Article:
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Fewest project holds for two years

The number and value of construction projects put on hold has fallen to its lowest level in almost two years, according to new figures.

Business intelligence unit Glenigan recorded 198 projects being halted in May, the smallest number of stops since June 2008.

The latest figure was 73 per cent down on May 2009, when 731 projects were stopped. The value of the projects that were halted fell by 85 per cent to £583 million from £4 billion in May 2009.

The project hold data was also a significant improvement on April’s figures, when 409 projects worth £1.7bn were stalled.

Several high-profile commercial jobs have come off hold in recent weeks and the latest data suggests less work is being frozen as well.

Glenigan economics director Allan Wilen said: “Hopefully we should see a continued improvement in private sector projects, both in terms of fewer schemes put on hold and more projects coming back off the shelf into production.

“Unfortunately, given the planned cuts in government funding and the review of a lot of major programmes, we may well see an increase in public sector projects being put on hold.”

The benefits of less work being stopped were felt across the industry. The value of education projects put on hold fell by 84 per cent in the three months to May, while commercial projects fell year-on-year by 65 per cent.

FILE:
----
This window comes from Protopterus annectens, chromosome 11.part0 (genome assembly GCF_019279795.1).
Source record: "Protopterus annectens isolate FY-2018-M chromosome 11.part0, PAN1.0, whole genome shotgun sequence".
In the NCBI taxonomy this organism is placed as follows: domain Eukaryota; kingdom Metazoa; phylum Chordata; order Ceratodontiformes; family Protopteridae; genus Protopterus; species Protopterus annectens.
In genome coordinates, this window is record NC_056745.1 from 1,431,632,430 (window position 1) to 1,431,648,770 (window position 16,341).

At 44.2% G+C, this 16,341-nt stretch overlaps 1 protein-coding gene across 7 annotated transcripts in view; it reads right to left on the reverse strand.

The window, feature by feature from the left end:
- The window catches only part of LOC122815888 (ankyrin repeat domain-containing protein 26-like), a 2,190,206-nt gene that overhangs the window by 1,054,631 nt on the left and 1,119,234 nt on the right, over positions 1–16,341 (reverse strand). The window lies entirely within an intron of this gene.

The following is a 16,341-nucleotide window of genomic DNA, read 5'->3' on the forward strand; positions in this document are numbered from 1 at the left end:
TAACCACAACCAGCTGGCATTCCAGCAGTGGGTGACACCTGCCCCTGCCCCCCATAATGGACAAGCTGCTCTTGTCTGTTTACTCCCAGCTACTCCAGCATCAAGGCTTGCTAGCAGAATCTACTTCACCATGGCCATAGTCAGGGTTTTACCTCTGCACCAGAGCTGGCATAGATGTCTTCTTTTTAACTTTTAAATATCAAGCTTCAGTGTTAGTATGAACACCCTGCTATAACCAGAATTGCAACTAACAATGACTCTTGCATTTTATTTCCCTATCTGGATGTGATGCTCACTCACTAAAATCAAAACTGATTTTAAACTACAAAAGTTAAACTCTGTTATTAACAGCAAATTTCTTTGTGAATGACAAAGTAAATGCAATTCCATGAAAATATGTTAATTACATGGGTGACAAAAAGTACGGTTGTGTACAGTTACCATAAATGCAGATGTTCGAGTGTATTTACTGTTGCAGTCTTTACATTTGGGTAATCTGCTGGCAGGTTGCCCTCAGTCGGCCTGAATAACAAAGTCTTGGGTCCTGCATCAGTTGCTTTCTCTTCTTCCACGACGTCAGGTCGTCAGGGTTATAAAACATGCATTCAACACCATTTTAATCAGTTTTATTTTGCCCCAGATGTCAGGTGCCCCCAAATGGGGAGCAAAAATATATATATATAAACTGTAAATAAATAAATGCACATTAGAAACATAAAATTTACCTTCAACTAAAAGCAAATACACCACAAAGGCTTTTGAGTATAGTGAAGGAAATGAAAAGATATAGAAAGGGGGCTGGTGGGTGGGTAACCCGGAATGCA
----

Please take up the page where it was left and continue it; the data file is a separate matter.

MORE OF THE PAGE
Similarly, the values of shelved social housing and office projects were running at a third of the levels seen a year earlier.

While the figures must be seen in the context of the arid start to 2009, they provide a further indication of gradual recovery. However, project cancellations increased, with the value of jobs abandoned after being on hold increasing significantly over the three months to May.

Education and private housing projects were particularly affected, with education jobs accounting for 38 per cent of all cancellations.

Meanwhile, the value of construction projects starting on site in the three months to May 2010 fell back to below 2006 levels.

The Glenigan Index for May was 10 per cent up on a year earlier but lower than the Index for March and April this year.

Residential project starts in the three months to May showed a clear divergence between private and public-funded projects.

Mr Wilen said: “The value of private housing project starts remained 58 per cent up on a year ago, while social housing developments fell back from the surge seen in the first quarter.

“This pattern is forecast to continue in the coming months as housebuilders look to capitalise on gradually improving market conditions and social housing starts remain under pressure.”